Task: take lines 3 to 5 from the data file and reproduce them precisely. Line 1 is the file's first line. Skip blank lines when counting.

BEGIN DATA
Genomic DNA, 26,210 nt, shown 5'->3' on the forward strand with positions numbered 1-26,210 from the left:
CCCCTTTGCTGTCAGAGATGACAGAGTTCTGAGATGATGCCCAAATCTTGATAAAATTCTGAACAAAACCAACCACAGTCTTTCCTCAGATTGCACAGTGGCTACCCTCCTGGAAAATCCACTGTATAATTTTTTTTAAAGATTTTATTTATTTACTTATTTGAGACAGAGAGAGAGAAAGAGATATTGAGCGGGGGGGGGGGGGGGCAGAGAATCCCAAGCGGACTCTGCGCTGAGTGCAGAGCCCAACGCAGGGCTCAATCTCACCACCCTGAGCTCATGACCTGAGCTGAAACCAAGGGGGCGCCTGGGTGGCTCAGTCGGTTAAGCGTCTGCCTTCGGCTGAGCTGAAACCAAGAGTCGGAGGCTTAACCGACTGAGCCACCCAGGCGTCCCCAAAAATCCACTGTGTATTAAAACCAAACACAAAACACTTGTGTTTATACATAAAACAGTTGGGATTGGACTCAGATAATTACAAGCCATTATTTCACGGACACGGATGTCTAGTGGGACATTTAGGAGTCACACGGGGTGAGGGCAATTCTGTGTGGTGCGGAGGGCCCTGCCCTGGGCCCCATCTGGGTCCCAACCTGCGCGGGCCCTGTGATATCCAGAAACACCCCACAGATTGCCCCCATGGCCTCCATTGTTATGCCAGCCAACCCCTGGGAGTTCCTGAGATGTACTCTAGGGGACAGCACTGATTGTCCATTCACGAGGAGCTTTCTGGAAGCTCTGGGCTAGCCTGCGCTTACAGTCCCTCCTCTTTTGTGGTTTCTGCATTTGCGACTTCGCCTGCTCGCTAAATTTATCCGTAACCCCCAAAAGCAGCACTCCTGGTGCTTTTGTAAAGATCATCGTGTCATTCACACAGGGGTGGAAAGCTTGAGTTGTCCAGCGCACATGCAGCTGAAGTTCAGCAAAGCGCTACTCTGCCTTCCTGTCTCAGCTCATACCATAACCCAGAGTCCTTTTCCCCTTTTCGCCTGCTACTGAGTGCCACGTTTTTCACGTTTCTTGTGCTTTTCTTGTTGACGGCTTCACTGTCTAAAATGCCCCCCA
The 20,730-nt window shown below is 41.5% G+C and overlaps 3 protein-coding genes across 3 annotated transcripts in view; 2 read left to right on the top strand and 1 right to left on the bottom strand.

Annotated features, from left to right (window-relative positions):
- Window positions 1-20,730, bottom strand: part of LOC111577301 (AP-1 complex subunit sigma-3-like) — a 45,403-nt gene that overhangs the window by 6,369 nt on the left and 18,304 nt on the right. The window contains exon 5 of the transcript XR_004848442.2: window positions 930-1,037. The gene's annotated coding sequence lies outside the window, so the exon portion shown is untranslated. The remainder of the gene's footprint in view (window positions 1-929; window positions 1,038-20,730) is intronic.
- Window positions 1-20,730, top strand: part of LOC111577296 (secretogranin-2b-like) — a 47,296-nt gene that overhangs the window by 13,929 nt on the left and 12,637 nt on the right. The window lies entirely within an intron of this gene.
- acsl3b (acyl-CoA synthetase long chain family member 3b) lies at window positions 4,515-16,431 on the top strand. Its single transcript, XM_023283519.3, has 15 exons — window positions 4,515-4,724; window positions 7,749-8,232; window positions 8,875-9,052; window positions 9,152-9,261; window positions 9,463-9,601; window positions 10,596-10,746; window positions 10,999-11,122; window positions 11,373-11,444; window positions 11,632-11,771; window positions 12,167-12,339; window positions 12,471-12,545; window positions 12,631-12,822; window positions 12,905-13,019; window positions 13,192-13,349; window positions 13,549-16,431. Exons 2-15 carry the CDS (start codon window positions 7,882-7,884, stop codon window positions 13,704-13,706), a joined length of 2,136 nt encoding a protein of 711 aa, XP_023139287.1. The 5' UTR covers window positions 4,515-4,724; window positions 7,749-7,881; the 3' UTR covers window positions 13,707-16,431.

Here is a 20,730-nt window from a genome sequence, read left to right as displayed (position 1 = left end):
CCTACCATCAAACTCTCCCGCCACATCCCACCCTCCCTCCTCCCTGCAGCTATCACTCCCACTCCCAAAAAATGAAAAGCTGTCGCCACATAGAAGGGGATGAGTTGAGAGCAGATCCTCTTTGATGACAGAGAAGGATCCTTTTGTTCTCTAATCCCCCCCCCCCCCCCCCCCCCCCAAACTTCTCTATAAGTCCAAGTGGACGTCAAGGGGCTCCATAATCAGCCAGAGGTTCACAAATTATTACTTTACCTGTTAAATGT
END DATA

The 20,730-nt window shown below is 41.5% G+C and overlaps 3 protein-coding genes across 3 annotated transcripts in view; 2 read left to right on the top strand and 1 right to left on the bottom strand.

Annotated features, from left to right (window-relative positions):
- Window positions 1-20,730, bottom strand: part of LOC111577301 (AP-1 complex subunit sigma-3-like) — a 45,403-nt gene that overhangs the window by 6,369 nt on the left and 18,304 nt on the right. The window contains exon 5 of the transcript XR_004848442.2: window positions 930-1,037. The gene's annotated coding sequence lies outside the window, so the exon portion shown is untranslated. The remainder of the gene's footprint in view (window positions 1-929; window positions 1,038-20,730) is intronic.